Volunteer Distributed Computing Projects – FYI

It had been a while since I had participated in a distributed computing project.  Distributed computing was commonly used to refer especially to projects in which people around the world would contribute the use of their own computers, at night or during other slack time.  This otherwise unused computing power was typically put to work on projects of a scientific and/or humanitarian nature.  SETI (the Search for Extra-Terrestrial Intelligence) was an especially well-known and longstanding example of a distributed computing project.  In the case of SETI@Home, as I recalled, users’ computers would be used to analyze radio-frequency records from various corners of space, so as to identify atypical bursts of radiation that might be emanating from living creatures.

I had been a volunteer for SETI in its early days.  According to Wikipedia, it went public in May 1999; I was telling friends about it by December of that year.  It was gratifying to think that I was pitching in on this grand project.  It helped when distributed computing projects used cool screensavers or other graphical reinforcement of the idea that my little computer was doing funky advanced stuff that I did not understand.

I think every time I stopped doing distributed computing, it was because the software was not working like it was supposed to.  It was seizing too much control over my machine, or making it work too hard, or not letting go when I needed to get some of my own work done.  The last couple of times, I had been choosing my projects through the Berkeley Open Infrastructure for Network Computing (BOINC).  BOINC offered software that would run any of several dozen distributed computing projects.  BOINC’s software had been version 6.something, last time I checked; now it was 7.2.33.  So possibly they had cleaned up their act, for my purposes.

It seemed that people had a variety of concerns about distributed computing.  One that I don’t think had played a role in my own reactions, but maybe should have, was that a person could not necessarily be sure whether that software might be spying or otherwise violating privacy on one’s computer.  In my own case, as I say, it had been more a matter of functionality and performance.  I had decided to go with IBM’s World Community Grid, which seemed to be one of the few BOINC options drawing five-star ratings from a respectable number of voters.  I hoped that this IBM nonprofit enterprise was playing the role of an honest broker in its allocation of distributed computing power to a selection of apparently needy and legitimate projects.  Or at least I had my own cool member page on the World Community Grid website, telling me how many hours of computing power I had donated, and indicating which projects I had supported.  It looked like Nutritious Rice for the World was one of the principal beneficiaries of my attentions, which (as I could now see) had ceased more than three years ago.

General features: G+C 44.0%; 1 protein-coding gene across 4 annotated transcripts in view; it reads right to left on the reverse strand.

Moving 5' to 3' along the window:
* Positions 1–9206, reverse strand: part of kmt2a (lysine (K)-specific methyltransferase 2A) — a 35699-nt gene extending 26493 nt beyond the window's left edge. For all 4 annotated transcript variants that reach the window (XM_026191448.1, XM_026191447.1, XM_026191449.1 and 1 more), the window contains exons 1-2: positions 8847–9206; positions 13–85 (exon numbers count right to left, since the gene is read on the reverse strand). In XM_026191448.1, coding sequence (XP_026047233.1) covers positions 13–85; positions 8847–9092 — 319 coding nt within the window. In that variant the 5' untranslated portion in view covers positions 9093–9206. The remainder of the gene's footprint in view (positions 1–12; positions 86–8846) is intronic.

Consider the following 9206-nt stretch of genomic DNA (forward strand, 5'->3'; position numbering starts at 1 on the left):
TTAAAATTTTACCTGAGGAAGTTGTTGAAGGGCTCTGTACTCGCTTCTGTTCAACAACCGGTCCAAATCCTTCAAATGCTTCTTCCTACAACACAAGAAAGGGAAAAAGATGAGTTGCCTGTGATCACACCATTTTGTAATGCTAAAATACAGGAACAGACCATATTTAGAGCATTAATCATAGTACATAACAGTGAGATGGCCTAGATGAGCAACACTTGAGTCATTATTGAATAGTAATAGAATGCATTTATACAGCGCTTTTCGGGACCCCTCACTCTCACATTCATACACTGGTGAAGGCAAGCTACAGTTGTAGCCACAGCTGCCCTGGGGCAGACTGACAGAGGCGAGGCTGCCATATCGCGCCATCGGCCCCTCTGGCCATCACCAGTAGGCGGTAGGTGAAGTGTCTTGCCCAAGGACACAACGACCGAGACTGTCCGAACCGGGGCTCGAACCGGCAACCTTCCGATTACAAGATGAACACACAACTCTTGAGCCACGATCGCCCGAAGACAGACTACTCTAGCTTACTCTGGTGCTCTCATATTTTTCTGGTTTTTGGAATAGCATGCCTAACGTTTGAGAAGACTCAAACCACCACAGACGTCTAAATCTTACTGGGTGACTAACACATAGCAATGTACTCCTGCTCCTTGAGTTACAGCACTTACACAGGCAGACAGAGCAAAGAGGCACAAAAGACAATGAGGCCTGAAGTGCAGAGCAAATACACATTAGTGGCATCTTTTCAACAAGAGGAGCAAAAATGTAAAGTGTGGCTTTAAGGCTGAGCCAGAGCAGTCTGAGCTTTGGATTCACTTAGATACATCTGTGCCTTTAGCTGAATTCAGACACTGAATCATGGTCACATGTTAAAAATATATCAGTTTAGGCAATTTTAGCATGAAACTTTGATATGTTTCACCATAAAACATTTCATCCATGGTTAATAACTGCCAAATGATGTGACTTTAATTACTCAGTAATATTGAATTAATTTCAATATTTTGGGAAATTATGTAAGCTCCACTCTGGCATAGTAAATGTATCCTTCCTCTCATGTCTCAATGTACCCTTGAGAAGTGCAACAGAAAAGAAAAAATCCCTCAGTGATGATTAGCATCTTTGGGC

Anyway, the point of this post was just to introduce the possibility of distributed computing, to identify some possibilities, and to open the door for follow-up comments if I did decide to get back into the swim of things.  I had spoken with a friend, just a few days earlier, who had never heard of SETI or BOINC or any of this; it seemed that there were probably others out there who would appreciate a brief public service announcement on the matter.

Which was all well and good; and yet, one day later, I found myself once again shutting down the operation and uninstalling BOINC.  There were several reasons.  One was that my desk was in my bedroom, and BOINC’s screensaver would light up the laptop monitor in the middle of the night and wake me.  The screensaver would come into play even if I locked the machine.  Since it was a laptop, I could not just turn the laptop off.  I could close its lid, but I was trying to avoid making the lid sloppy from too much opening and closing.  To similar effect, even restricting BOINC to 20% of CPU power would cause the laptop’s fan to roar at times during the night, waking me up.  It rarely did that with my own workload.  Another concern was that I tended to have Copernic Desktop Search (and sometimes other programs) running, and did not want its indexing (or other processes) to be deferred for the sake of the BOINC project.  Probably the main point is that I still wasn’t at a point of confidence that BOINC would behave as a gentle, non-intrusive tool on my system.

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